Operetta by Timbirique Teatro Teatro Tias October 2019
Arrayate Un Millo Restaurant Tias

It was scheduled for an eight o’clock start. Incontrovertibly. I include a photograph of the page in the September edition of the Cultural Agenda to prove my point. So we arrived at Teatro De Tias with about twenty minutes to spare to not only find the venue already packed out, but also to find the show itself seemingly in full swing. The curtains to the rear entrance of the auditorium were closed, but we could hear music and laughter so I poked my head through. The stalls were full of squealing and excited children laughing at whatever was happening on stage and so I looked toward the performing area and realised that the act on stage was three actors shown in adverts as being the cast of the rather grand-sounding Operetta show we had come here expecting to see. I stepped back into the foyer to report my findings to ´she who has never knowingly been disobeyed.´

As I turned back to my wife to tell her my findings I could hardly see her amongst the crowds of people I hadn’t even noticed when we had first entered. Nor had I noticed the tables full of merchandise such as t-shirts, tea towels, calendars, books and cds, and the huge posters advertising the services of the well-known animal welfare charity Sara and also one, perhaps a subsidiary, called Sahara, all looking very child-friendly in their presentations. In fact, I noticed one poster that seemed to be detailing events that seemingly had been taking place here in the theatre all day and so I wandered over to read it in an attempt to understand what was going on. I read that events had started much earlier in the day and there had been three separate shows and workshops for young age-groups.

Just as I was running my finger down the schedule of events to our promised Opereta I was politely nudged out of the way by a young man with wild hair, looking much like the one in our photograph.

As I stepped aside he waved a big, black marker pen and altered the printed start time of eight pm to eight thirty, a time which I still felt seemed a little bit optimistic given how busy the theatre was with kiddies´ shows and charity stalls.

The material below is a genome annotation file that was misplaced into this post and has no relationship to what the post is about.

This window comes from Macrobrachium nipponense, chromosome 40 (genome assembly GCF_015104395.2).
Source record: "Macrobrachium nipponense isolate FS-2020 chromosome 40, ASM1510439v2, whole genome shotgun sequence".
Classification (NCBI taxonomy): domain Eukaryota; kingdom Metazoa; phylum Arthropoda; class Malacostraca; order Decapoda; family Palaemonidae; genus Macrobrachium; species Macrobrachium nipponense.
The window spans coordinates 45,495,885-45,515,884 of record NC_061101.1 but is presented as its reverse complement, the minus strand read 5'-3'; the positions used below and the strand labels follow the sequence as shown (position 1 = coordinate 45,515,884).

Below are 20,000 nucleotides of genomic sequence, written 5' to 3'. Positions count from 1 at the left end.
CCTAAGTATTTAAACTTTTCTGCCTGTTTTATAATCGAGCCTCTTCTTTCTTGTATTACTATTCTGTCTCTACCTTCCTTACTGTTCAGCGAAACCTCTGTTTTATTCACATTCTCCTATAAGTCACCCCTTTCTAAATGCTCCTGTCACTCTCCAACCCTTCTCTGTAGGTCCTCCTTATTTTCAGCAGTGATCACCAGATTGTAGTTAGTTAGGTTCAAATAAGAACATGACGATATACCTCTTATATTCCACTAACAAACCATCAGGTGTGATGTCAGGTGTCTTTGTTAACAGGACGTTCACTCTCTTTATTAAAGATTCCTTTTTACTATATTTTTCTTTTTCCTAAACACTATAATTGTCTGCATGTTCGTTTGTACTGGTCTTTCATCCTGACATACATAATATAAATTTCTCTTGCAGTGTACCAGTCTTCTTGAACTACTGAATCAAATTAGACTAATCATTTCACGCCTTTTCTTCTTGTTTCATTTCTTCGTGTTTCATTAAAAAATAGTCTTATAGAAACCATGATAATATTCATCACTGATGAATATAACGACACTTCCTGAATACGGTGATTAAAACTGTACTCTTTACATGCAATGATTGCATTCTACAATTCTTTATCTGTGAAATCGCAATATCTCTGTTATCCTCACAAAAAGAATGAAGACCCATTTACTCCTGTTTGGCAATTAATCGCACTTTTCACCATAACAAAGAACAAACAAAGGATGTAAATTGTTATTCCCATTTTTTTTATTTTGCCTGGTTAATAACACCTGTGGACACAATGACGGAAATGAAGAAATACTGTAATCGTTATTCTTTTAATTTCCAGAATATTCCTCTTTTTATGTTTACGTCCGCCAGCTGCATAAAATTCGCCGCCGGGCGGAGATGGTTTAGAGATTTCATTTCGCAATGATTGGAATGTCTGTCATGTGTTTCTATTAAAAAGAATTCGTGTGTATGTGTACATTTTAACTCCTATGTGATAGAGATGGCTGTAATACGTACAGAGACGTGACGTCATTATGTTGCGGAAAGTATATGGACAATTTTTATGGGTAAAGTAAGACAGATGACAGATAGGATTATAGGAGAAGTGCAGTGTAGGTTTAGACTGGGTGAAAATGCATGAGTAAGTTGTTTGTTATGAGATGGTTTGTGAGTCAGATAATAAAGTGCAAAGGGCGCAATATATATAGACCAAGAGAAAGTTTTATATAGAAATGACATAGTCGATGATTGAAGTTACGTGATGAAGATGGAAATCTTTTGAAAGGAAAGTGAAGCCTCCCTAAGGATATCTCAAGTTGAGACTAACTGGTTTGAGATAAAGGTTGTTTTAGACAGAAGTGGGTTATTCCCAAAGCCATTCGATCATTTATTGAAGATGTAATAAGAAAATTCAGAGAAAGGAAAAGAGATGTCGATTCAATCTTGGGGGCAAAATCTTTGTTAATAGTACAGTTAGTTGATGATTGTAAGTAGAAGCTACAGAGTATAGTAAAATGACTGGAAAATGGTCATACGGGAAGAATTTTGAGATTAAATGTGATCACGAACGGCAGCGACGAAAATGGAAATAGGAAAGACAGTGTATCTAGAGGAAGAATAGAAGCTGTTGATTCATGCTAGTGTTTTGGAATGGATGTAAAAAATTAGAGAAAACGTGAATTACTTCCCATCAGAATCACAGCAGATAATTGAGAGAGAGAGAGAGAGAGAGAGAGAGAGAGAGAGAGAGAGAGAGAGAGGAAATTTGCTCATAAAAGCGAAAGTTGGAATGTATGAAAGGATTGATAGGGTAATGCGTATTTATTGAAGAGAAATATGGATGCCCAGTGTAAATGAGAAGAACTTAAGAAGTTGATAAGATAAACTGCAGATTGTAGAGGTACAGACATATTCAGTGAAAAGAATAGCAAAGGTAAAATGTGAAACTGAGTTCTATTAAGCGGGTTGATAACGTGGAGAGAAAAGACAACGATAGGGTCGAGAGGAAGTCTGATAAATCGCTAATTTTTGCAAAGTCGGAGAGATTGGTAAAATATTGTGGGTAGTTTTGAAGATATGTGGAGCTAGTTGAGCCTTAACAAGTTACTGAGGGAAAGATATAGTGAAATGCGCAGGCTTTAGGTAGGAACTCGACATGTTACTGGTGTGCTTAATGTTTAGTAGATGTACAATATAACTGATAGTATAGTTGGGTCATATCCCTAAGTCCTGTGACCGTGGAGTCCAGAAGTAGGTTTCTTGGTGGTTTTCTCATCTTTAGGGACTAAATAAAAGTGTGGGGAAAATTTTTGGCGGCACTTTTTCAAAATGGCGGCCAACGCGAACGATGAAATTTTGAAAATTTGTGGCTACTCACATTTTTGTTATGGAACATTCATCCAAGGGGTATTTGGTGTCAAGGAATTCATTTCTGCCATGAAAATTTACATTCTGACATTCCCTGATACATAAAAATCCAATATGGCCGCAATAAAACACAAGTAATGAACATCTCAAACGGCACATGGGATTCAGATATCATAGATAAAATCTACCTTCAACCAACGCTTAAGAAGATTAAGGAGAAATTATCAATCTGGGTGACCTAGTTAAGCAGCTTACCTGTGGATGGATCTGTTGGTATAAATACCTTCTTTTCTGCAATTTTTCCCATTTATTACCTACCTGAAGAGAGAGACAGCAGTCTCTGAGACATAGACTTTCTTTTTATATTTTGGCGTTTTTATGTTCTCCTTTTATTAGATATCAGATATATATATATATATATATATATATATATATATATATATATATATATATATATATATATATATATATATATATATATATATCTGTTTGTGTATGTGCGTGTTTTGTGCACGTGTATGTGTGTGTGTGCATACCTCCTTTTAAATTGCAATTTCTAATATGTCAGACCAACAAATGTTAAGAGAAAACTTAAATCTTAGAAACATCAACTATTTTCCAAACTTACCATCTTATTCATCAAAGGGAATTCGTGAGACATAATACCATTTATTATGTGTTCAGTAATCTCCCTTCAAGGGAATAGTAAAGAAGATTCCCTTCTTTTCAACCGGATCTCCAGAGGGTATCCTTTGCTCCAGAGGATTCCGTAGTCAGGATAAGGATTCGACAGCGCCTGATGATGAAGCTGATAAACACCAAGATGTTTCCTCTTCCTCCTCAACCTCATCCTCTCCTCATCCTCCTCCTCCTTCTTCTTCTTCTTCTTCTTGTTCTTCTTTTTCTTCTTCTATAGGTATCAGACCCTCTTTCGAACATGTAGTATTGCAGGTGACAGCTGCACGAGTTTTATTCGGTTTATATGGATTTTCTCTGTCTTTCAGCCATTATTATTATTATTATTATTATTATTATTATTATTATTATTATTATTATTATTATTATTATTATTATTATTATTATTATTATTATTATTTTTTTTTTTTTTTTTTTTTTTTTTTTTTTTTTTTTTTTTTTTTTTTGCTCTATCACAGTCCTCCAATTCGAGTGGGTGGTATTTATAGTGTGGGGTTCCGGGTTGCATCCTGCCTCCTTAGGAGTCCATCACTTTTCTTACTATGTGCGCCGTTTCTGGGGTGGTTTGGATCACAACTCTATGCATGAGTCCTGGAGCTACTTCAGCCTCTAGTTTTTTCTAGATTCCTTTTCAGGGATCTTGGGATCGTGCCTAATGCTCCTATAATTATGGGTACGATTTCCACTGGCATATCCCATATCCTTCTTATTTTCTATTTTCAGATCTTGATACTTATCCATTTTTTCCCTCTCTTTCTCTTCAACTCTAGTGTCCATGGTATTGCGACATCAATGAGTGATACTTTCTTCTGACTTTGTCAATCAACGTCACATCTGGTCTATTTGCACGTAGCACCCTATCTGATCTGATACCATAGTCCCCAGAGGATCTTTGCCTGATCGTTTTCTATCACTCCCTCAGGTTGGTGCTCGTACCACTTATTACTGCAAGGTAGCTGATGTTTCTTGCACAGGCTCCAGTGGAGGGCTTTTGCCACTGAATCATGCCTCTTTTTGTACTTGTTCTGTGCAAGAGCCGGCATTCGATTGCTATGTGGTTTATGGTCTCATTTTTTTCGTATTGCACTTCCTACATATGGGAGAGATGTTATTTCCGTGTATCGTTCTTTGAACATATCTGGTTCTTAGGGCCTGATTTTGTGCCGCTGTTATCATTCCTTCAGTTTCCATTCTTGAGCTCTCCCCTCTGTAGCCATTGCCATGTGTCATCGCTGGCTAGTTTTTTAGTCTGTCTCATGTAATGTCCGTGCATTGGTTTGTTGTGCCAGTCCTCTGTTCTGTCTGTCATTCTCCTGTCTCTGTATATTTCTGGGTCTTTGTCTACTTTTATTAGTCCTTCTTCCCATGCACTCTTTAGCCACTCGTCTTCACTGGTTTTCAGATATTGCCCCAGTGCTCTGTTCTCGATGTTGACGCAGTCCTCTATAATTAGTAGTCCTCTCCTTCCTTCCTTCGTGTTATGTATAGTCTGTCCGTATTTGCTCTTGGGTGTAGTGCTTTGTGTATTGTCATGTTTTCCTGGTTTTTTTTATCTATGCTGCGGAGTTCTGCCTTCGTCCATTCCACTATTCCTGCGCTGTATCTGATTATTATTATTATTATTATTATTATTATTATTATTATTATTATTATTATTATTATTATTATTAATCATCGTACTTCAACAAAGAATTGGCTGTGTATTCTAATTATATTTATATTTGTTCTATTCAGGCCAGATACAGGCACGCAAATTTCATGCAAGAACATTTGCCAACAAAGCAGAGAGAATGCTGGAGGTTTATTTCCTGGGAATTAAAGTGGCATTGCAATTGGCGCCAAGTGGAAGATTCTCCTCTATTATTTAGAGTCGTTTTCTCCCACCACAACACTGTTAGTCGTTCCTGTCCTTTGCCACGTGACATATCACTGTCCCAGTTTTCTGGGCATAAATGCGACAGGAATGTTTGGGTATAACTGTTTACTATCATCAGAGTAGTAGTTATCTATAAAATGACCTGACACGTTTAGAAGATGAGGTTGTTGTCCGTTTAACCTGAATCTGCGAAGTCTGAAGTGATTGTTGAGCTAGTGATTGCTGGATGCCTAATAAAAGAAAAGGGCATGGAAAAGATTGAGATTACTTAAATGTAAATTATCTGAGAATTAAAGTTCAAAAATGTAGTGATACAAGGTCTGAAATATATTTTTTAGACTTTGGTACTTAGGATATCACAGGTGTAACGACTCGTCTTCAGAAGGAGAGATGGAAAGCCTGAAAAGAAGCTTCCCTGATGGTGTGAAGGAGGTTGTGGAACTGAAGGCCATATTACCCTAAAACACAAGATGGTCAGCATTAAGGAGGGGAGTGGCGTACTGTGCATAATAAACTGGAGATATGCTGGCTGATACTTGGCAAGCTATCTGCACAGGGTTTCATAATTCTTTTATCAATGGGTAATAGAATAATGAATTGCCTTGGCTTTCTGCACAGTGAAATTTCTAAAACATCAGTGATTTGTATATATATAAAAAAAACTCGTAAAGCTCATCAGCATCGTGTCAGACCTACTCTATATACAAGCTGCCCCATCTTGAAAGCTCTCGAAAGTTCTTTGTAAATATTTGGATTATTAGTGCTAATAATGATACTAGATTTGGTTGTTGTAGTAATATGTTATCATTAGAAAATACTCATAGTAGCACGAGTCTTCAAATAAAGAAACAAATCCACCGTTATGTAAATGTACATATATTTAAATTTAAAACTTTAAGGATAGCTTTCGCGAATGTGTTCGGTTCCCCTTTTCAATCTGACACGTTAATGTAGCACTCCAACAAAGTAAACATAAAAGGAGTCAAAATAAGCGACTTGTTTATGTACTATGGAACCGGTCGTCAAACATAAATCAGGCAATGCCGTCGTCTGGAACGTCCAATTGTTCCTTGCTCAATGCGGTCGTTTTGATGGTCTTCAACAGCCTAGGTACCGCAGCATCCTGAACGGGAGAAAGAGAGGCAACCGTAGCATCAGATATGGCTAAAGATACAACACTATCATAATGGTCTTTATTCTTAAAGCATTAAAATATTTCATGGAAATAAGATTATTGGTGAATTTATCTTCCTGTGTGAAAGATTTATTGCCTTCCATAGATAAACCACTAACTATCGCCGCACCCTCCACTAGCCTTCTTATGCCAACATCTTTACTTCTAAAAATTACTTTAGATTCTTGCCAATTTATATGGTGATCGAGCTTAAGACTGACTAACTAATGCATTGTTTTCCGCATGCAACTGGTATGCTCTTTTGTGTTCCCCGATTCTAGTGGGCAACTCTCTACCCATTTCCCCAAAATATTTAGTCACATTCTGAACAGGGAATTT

Nevertheless, there was a new restaurant and bar round the corner where we at least might be able to have a quick drink to pass the half hour or so still remaining.

Arrayate Un Millo was still pretty quiet at this time of the evening with only a few of its fifteen or twenty tables occupied. It is a beautifully clean and spacious dining and drinking area behind a huge and well lit glass facia and the staff were charming. We had noticed this new-build on a previous visit but perhaps hadn’t realised it was such a gem of a place obviously designed for local customers. So impressed were we that we were tempted to order a meal and give the show, should it happen, a miss but in the end, thank goodness, we decided to ask whether we could reserve our table for nine forty five, by which time our sixty minute show should be over.

We returned to the theatre just as streams of people were leaving and streams of people were entering. It was obviously change over time, and the charity stalls were being packed away, but not quickly enough to prevent me buying what looked to be a great compilation cd of Spanish folk music. We then found two seats inside for this ´free until full´ event that we had been looking forward to for weeks.

The blurb in the pre-publicity, after all, asked how we would feel to be somewhere we could listen to new and extraordinary versions of songs. La Operetta, we were told, would feature three really funny characters: a lyrical singer, a dreamer who is sure he is a music hero; a multi-instrument player, his loyal companion, with his feet on the ground, and a clumsy and unlucky technician who comes on and off the stage falling over the notes. These three characters, between them, would conjure up those ´new and extraordinary versions of songs!´

The lights dimmed, the curtains pulled back and the stage was,….well, we were some distance away in the back row but,….well, the stage was empty.

For a brief moment a disappointed silence hung over the audience but then we were disturbed by the rising sounds of an increasingly heated argument, and suddenly two people burst through the back doors and headed towards the stage still in the midst of a finger-wagging, shouting row. When they eventually wound their way to the stage it was is if they were seeing the audience for the first time, and this vision seemed to bring them to their senses. The conservatively dressed instrumentalist strapped on his guitar and began to gently strum it. His wilder, long-haired, frenetic partner, (the erstwhile poster graffiti-artist) brushed off his bow tie and tails, smoothed down his hair and began to sing beautifully alongside the guitarist. Wow. Whatever first impressions their awkward entrance had made, this was brilliant!

Suddenly, though, further into the song, the vocalist let go of his beautiful pitch and moved into Soprano range, suddenly flinging his arms around and strutting about the stage like an agitated Freddie Mercury. It was still good, but hardly in keeping with the song and the playing of his partner. The man with the guitar then quickly became more and more upset and began to remonstrate with the over-the-top-singer, and anyone who has seen the recently released film of Bohemian Rhapsody would have recognised the artistic differences being witnessed here on stage.